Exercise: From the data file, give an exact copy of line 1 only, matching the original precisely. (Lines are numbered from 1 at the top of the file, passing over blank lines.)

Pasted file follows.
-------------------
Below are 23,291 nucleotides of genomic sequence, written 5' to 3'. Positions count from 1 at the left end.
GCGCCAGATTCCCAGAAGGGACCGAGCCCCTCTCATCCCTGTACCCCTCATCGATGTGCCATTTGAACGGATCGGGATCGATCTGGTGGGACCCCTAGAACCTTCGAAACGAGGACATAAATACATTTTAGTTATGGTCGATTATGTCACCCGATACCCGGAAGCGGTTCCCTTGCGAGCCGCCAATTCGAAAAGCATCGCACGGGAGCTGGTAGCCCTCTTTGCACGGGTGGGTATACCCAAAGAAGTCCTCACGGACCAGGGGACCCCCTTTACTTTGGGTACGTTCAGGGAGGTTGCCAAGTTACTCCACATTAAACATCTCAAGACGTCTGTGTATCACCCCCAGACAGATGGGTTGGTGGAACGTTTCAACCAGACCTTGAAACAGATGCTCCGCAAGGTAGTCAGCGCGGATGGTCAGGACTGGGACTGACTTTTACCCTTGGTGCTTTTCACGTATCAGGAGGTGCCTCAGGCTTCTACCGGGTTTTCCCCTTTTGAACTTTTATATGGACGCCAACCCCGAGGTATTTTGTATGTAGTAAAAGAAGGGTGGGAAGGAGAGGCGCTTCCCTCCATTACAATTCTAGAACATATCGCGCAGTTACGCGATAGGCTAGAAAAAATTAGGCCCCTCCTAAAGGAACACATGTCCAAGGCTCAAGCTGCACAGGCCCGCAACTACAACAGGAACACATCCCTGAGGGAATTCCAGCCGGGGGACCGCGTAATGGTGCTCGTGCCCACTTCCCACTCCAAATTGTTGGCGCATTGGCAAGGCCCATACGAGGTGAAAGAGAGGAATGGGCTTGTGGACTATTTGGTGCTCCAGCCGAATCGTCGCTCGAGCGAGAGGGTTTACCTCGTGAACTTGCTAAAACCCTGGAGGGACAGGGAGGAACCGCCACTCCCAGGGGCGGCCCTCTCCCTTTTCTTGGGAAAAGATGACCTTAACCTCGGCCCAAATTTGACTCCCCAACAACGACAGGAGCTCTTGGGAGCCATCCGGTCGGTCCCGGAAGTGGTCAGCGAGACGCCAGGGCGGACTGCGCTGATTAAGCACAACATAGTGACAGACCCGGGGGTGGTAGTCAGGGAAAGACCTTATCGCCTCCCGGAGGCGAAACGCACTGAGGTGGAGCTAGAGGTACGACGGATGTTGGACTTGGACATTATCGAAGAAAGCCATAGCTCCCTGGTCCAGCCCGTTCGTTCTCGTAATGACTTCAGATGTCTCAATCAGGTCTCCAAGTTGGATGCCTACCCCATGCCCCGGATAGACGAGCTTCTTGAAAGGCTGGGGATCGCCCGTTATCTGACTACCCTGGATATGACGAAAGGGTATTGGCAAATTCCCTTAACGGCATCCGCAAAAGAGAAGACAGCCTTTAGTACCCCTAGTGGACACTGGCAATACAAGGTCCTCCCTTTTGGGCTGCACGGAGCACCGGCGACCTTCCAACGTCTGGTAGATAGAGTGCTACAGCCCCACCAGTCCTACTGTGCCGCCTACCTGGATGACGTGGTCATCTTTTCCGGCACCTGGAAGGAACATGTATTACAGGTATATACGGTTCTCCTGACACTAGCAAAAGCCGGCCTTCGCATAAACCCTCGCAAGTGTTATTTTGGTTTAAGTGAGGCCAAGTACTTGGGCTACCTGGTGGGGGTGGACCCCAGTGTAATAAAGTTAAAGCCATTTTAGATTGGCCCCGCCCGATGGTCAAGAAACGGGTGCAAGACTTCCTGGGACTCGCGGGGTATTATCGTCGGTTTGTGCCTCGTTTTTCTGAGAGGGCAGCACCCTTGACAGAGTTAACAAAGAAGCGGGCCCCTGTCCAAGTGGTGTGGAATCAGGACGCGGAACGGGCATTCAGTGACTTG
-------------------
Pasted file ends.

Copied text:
Below are 23,291 nucleotides of genomic sequence, written 5' to 3'. Positions count from 1 at the left end.